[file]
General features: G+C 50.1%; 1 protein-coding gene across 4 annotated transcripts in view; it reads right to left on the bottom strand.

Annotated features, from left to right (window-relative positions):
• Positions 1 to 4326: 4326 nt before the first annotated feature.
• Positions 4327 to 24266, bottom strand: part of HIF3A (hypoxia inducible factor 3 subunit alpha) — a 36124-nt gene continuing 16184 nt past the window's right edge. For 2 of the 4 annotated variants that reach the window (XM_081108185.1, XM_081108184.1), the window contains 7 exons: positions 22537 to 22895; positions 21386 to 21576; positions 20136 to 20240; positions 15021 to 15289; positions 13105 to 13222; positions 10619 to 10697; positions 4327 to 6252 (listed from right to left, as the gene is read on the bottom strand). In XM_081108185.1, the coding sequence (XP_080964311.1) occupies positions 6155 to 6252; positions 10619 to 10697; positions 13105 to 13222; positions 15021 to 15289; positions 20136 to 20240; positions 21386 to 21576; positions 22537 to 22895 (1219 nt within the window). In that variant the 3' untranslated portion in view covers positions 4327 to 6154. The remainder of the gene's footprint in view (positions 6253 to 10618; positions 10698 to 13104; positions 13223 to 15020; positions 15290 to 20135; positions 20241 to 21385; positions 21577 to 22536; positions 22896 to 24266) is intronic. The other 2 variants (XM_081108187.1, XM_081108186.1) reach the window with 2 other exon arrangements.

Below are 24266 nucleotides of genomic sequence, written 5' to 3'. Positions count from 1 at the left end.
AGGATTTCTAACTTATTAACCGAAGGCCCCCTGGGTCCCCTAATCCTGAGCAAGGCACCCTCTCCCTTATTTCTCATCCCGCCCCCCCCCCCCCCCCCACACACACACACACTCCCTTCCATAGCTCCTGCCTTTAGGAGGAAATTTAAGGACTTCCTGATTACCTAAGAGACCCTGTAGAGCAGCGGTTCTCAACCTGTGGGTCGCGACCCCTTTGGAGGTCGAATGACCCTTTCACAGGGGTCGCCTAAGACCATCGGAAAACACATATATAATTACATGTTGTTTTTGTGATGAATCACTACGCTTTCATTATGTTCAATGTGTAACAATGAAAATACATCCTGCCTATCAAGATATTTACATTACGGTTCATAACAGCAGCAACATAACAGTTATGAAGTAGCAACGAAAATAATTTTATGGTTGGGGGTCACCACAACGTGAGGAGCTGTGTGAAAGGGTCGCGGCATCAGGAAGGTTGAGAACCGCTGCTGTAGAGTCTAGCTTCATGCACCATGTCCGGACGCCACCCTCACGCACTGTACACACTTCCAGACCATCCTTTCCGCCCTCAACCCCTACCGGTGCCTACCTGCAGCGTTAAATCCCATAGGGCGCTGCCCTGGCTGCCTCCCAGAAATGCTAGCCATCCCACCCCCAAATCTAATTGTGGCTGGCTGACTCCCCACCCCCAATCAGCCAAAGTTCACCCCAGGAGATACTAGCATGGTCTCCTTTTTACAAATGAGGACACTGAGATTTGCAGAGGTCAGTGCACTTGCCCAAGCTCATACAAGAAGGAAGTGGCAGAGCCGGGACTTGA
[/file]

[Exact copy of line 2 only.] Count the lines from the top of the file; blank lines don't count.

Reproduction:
Annotated features, from left to right (window-relative positions):